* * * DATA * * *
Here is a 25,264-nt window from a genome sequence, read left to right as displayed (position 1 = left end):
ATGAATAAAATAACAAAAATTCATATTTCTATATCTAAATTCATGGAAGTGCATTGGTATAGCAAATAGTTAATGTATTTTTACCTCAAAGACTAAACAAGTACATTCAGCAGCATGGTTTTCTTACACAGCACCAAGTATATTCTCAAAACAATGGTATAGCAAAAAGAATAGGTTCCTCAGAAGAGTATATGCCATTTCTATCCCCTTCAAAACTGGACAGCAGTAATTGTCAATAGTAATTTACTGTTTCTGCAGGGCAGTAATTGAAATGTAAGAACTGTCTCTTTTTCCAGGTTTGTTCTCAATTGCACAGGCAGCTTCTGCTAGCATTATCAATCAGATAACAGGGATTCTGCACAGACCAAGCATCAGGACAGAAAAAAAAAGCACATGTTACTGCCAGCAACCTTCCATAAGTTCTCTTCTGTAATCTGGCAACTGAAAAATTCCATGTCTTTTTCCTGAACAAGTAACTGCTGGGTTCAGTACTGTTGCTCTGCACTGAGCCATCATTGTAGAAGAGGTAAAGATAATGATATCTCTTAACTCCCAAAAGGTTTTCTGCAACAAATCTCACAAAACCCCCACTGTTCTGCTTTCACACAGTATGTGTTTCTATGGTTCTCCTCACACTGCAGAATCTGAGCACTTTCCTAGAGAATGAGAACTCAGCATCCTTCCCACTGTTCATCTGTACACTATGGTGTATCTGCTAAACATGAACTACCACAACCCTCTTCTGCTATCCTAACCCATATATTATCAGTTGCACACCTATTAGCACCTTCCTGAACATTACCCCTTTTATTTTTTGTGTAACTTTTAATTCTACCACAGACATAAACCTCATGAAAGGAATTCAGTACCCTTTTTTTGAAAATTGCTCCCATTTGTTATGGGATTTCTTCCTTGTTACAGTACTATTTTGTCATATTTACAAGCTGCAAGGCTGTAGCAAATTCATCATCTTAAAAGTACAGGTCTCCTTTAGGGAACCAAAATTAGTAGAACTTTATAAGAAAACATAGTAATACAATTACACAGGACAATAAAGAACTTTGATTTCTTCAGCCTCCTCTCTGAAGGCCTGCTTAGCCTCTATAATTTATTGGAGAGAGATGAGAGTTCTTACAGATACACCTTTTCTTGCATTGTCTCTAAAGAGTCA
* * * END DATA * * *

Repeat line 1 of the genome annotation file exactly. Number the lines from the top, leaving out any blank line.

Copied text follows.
Here is a 25,264-nt window from a genome sequence, read left to right as displayed (position 1 = left end):